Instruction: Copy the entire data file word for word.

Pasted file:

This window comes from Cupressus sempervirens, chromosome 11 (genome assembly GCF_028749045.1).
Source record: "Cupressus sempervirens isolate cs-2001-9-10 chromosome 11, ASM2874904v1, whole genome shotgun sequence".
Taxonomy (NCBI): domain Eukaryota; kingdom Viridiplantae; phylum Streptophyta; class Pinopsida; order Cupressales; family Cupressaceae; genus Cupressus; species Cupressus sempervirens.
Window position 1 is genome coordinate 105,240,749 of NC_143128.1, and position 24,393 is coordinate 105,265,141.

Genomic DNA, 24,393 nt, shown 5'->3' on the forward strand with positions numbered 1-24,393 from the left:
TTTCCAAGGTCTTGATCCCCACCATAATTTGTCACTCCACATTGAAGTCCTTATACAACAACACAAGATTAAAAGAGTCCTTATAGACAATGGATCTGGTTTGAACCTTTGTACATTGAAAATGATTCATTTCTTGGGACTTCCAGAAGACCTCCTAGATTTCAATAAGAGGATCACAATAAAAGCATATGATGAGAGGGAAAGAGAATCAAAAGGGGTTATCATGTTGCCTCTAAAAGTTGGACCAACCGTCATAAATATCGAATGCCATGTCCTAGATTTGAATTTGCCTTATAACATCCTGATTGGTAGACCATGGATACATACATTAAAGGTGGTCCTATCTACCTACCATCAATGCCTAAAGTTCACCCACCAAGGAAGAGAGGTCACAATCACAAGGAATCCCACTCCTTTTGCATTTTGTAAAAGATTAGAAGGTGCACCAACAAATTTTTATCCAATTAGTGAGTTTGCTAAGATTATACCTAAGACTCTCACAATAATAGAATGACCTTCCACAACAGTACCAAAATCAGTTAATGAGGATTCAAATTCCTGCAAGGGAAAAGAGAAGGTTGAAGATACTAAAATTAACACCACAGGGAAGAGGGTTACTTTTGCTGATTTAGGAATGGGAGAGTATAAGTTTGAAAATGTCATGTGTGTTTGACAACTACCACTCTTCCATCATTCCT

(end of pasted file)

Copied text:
This window comes from Cupressus sempervirens, chromosome 11 (genome assembly GCF_028749045.1).
Source record: "Cupressus sempervirens isolate cs-2001-9-10 chromosome 11, ASM2874904v1, whole genome shotgun sequence".
Taxonomy (NCBI): domain Eukaryota; kingdom Viridiplantae; phylum Streptophyta; class Pinopsida; order Cupressales; family Cupressaceae; genus Cupressus; species Cupressus sempervirens.
Window position 1 is genome coordinate 105,240,749 of NC_143128.1, and position 24,393 is coordinate 105,265,141.

Genomic DNA, 24,393 nt, shown 5'->3' on the forward strand with positions numbered 1-24,393 from the left:
TTTCCAAGGTCTTGATCCCCACCATAATTTGTCACTCCACATTGAAGTCCTTATACAACAACACAAGATTAAAAGAGTCCTTATAGACAATGGATCTGGTTTGAACCTTTGTACATTGAAAATGATTCATTTCTTGGGACTTCCAGAAGACCTCCTAGATTTCAATAAGAGGATCACAATAAAAGCATATGATGAGAGGGAAAGAGAATCAAAAGGGGTTATCATGTTGCCTCTAAAAGTTGGACCAACCGTCATAAATATCGAATGCCATGTCCTAGATTTGAATTTGCCTTATAACATCCTGATTGGTAGACCATGGATACATACATTAAAGGTGGTCCTATCTACCTACCATCAATGCCTAAAGTTCACCCACCAAGGAAGAGAGGTCACAATCACAAGGAATCCCACTCCTTTTGCATTTTGTAAAAGATTAGAAGGTGCACCAACAAATTTTTATCCAATTAGTGAGTTTGCTAAGATTATACCTAAGACTCTCACAATAATAGAATGACCTTCCACAACAGTACCAAAATCAGTTAATGAGGATTCAAATTCCTGCAAGGGAAAAGAGAAGGTTGAAGATACTAAAATTAACACCACAGGGAAGAGGGTTACTTTTGCTGATTTAGGAATGGGAGAGTATAAGTTTGAAAATGTCATGTGTGTTTGACAACTACCACTCTTCCATCATTCCT